The official announcement has been made over here, at the Cybils blog. You can find the remaining short lists up today, too, including Nonfiction Picture Books, one of our family's favorite categories.
In alphabetical order:
Marie Curie (volume 4 in the Giants of Science series) by Kathleen Krull, illustrated by Boris Kulikov; Krull's Isaac Newton made it to last year's short list
The Periodic Table: Elements With Style! created (and illustrated) by (Simon) Basher, written by Adrian Dingle
Smart-Opedia: The Amazing Book About Everything, translated by Eve Drobot
Maple Tree Press
Tasting the Sky: a Palestinian Childhood by Ibtisam Barakat
Farrar, Straus and Giroux
Tracking Trash: Flotsam, Jetsam, and the Science of Ocean Motion (from the Scientists in the Field series) by Loree Griffin Burns
The Wall: Growing Up Behind the Iron Curtain by Peter Sís
Farrar, Straus and Giroux
Who Was First?: Discovering the Americas by Russell Freedman (whose Freedom Walkers won this category last year)
Getting down to brass tacks now is the Judging Panel, comprised of
Tracy Chrenka at Talking in the Library
Emily Mitchell at Emily Reads
Camille Powell at Book Moot
Alice Herold at Big A little a
Jennie Rothschild at Biblio File
* * *
It was a wild ride. Five panelists, one newborn baby, a couple of holidays over several months, and 45 nominated children's nonfiction books published in 2007 -- on the subjects of history, science, mathematics, reference, biography, memoirs, humor, how to, essays, popular culture, music, and more. Much more.
What an absolute delight to work on the MG/YA nonfiction nominating panel alongside Susan at Chicken Spaghetti, Vivian at HipWriterMama, Mindy at Proper Noun Dot Net, and KT at Worth the Trip, all under the leadership of master wrangler and organizer Jen Robinson. The other panelists made the job of distilling the 45 nominated titles down to seven as easy as possible under the circumstances, and I continue to be amazed at how smoothly our negotiations and jockeyings went. Thank you each, thank you all for several marvelous months.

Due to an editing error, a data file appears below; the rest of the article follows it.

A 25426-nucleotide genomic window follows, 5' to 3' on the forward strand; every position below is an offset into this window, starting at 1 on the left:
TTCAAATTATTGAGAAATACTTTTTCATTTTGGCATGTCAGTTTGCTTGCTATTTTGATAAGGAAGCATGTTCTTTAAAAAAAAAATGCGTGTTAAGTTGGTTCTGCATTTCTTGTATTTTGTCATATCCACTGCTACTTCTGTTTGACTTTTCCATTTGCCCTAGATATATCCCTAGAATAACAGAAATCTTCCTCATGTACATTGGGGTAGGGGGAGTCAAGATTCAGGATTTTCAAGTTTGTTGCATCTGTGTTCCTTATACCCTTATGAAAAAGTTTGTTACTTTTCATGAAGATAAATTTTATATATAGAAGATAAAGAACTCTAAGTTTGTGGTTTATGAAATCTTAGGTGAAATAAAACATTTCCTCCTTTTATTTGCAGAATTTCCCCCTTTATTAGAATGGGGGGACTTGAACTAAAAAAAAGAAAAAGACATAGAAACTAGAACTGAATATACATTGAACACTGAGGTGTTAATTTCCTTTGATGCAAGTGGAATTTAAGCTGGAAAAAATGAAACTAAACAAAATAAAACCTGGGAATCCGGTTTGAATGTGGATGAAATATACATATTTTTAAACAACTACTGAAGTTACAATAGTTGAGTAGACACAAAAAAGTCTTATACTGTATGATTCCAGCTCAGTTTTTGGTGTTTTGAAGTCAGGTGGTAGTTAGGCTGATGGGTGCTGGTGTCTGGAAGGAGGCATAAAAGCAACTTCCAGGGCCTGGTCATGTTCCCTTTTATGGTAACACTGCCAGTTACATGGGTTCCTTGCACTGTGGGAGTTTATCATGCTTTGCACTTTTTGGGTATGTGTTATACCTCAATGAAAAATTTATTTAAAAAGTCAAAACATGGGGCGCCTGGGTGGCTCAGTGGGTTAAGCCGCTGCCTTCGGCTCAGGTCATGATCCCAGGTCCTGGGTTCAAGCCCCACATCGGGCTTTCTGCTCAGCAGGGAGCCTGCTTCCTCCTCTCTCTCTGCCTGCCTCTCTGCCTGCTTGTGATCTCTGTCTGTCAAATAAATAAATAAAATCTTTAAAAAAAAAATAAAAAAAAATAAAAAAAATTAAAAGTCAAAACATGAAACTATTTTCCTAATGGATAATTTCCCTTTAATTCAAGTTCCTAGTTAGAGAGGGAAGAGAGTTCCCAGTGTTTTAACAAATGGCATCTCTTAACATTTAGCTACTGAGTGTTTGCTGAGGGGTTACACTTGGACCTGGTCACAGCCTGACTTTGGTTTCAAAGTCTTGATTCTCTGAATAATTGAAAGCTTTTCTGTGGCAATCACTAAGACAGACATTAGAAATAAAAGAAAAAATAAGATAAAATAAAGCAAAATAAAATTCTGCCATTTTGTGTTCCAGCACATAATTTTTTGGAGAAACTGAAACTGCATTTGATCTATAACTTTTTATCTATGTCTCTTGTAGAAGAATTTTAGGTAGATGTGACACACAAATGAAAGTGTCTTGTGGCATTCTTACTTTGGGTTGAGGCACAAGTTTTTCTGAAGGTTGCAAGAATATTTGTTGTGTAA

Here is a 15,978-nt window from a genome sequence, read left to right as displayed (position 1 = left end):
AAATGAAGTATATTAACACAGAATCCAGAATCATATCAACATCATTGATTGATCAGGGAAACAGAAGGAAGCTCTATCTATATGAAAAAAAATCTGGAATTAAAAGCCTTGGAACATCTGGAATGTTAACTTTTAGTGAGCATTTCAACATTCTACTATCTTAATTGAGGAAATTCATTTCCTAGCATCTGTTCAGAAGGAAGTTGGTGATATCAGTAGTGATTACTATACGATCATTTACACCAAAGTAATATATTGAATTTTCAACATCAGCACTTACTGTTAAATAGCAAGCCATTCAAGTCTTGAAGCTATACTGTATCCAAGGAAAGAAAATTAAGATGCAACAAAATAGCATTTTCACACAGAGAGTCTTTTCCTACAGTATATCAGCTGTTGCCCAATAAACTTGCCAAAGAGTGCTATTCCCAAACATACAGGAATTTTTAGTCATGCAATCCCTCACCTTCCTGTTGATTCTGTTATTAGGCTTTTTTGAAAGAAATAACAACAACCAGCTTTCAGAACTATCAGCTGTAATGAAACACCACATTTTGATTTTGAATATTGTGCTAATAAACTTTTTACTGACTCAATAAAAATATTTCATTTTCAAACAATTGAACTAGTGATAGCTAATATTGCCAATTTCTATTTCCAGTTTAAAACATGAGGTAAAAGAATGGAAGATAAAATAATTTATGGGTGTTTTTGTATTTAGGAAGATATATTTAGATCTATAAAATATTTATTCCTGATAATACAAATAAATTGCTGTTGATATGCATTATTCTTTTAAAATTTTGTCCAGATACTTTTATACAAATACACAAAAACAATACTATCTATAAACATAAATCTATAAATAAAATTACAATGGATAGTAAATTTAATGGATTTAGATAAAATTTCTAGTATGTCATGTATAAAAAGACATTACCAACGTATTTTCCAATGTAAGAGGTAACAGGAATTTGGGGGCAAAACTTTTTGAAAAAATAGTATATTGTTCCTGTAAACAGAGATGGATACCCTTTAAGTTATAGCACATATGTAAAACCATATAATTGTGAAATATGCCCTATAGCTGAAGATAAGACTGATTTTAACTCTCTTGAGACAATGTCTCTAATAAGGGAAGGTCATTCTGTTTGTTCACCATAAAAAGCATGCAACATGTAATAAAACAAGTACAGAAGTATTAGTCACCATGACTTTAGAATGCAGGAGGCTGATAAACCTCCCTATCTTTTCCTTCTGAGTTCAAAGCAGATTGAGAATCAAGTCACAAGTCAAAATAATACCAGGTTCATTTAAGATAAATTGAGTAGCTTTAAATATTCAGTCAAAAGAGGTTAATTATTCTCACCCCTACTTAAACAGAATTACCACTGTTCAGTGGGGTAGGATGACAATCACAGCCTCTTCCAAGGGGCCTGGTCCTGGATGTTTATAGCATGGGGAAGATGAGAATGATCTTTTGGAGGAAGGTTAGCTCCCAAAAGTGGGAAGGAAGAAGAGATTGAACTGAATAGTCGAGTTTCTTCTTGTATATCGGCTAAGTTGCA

While we had a fraction of the books some of the other panels had to read (though more than I had to deal with last year on the poetry panel), our hunting and gathering skills were put to work tracking down titles for which review copies weren't furnished. So I'd also like to thank the patient and quick-working libraries in our system that sped books to me, often shortly after processing. And lastly, a big thanks to my kids, who put up with a good deal of questioning, poking, and prodding about what they liked and didn't about the the books they read, with and without me.
And special thanks, again, to Anne Boles Levy and Kelly Herold for coming up with the idea of the Cybils and organizing everything.
One of the reasons I wanted to serve on this particular panel is that for our family, and so many other home school families we know, high quality nonfiction titles are the backbone of our curricula, as well as our some of our children's favorite free-time reading. I wanted, through the Cybils, to be able to publicize some of the best of the bunch, so you and your kids can include these new gems on your "to read" lists.
The other reason is that I realize, sadly, that for many non-home schooling families, nonfiction children's titles are considered the second rate, second tier, B List, utility grade, inferior choice when it comes to children's books, and I wanted to be able to use an opportunity like the Cybils, with such a terrific short list of books of marvelous depth and range, to show that children's nonfiction is not only chock full of superior choices, but every inch the equal of fiction.
I'd like to encourage other readers and fans of children's nonfiction, especially those who are concerned about what children's nonfiction author Marc Aronson calls "nonfiction resistance", to keep up with the subject on Marc's blog, Nonfiction Matters
And one final note -- a raft of terrific children's 2007 nonfiction titles didn't make it to the list of nominees to be considered for the above short list. If your favorite wasn't nominated, it's because you didn't speak up for it. Don't let that happen next year.